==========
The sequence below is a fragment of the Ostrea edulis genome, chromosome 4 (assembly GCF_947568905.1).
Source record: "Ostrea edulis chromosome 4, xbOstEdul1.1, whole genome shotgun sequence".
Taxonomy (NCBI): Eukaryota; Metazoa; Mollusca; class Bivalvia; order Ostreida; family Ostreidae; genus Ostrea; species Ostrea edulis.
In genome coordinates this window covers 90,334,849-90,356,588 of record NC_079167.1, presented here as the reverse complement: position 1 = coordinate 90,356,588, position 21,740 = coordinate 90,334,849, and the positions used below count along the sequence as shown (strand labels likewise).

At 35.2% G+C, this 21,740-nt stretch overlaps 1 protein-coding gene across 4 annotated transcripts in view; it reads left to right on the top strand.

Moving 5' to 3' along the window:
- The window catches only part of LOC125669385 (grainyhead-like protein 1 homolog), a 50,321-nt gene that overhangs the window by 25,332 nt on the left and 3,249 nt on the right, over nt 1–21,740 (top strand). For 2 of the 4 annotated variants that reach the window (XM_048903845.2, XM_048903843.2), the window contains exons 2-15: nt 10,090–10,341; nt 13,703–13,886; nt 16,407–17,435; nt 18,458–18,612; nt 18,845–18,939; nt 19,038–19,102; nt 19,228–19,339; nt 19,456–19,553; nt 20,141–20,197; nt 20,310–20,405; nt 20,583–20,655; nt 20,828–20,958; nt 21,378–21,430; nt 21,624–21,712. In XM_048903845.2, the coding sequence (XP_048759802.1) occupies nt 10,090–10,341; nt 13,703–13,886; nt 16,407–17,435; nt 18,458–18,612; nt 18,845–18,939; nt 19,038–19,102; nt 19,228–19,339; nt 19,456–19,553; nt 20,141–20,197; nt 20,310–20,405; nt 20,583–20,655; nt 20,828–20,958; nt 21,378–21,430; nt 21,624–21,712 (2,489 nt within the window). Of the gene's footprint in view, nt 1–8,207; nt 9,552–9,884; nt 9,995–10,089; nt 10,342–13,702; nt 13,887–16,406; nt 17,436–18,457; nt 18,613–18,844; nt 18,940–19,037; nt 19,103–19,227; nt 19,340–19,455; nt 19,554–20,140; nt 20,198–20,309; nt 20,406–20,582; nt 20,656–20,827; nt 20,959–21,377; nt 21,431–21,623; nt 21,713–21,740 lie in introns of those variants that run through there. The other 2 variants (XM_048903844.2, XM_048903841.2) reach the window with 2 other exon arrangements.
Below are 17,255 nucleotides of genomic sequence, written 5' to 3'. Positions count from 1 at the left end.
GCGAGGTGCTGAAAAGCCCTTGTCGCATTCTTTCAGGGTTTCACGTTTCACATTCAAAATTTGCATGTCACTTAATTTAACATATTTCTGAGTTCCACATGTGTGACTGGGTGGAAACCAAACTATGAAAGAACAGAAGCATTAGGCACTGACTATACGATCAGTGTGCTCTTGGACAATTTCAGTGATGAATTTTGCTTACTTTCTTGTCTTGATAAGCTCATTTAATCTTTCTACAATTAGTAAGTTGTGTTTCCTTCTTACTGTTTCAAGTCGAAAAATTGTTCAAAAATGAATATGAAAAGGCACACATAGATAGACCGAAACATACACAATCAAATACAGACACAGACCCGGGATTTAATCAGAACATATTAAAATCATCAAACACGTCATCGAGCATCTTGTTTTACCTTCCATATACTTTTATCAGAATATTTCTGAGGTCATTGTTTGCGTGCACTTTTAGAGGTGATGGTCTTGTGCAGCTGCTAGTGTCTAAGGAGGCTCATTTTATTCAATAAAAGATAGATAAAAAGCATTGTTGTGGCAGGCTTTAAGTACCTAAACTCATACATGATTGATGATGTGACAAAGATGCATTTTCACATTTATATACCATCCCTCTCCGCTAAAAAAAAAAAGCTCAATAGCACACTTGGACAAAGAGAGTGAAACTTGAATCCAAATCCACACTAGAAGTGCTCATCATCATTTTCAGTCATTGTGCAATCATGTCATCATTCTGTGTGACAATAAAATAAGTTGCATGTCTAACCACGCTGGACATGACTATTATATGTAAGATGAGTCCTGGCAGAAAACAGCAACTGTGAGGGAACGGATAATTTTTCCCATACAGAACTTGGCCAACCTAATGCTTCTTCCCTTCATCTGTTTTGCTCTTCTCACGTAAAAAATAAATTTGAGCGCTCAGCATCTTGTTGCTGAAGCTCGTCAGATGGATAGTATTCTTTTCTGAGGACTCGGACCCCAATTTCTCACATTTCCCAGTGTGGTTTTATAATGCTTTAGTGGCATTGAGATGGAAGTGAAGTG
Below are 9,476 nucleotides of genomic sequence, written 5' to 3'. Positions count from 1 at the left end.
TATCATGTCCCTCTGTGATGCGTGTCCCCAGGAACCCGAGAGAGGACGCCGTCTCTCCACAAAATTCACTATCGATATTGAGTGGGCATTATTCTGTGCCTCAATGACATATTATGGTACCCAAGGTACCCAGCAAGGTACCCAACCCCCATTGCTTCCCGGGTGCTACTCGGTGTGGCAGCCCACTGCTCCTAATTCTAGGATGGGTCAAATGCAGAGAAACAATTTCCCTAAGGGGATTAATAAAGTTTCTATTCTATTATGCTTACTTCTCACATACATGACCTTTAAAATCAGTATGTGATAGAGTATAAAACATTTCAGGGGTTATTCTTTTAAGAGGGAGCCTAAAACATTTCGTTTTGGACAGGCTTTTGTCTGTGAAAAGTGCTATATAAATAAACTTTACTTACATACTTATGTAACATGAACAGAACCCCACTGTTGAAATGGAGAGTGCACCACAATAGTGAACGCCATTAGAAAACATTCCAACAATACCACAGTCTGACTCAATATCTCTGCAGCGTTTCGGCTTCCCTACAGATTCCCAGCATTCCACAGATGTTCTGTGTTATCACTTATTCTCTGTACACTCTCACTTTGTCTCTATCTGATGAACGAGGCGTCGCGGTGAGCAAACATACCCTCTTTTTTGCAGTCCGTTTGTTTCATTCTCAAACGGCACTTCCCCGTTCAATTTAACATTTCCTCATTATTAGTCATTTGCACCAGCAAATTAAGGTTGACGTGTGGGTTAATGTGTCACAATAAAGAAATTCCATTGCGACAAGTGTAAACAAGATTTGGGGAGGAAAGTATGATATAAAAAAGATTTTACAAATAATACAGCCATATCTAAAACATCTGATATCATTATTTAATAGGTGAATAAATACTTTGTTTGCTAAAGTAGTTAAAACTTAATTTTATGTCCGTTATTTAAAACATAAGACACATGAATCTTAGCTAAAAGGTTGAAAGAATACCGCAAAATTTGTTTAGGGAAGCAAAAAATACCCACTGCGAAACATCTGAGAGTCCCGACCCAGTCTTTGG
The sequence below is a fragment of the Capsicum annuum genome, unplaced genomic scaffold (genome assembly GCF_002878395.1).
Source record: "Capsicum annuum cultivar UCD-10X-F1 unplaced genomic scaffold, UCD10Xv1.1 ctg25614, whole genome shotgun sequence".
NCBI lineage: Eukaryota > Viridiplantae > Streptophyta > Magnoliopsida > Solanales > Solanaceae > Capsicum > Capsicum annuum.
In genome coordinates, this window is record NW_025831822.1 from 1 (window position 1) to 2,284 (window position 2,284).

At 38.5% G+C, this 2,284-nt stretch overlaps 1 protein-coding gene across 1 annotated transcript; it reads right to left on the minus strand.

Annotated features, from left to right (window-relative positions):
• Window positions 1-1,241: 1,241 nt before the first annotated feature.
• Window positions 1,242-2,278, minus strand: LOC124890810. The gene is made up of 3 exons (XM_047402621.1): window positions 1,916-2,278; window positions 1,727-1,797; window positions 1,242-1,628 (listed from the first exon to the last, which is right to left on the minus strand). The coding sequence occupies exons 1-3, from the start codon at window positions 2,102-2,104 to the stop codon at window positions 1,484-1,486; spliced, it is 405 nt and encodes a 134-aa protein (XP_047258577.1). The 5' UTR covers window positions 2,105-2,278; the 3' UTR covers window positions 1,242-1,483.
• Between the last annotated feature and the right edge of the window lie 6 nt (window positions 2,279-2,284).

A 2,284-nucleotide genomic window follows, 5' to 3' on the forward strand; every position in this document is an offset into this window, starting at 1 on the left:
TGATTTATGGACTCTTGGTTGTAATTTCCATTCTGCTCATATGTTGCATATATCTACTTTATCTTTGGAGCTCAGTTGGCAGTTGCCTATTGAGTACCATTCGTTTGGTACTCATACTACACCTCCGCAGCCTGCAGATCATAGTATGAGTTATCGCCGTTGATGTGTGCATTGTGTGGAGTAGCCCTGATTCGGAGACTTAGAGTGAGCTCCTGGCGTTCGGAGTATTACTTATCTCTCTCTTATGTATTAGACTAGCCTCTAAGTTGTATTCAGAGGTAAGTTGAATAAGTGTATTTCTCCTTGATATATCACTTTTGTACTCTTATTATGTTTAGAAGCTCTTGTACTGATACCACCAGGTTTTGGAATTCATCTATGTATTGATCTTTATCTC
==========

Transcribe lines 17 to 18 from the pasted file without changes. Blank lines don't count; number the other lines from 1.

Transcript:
Annotated features, from left to right (window-relative positions):
• Window positions 1-1,241: 1,241 nt before the first annotated feature.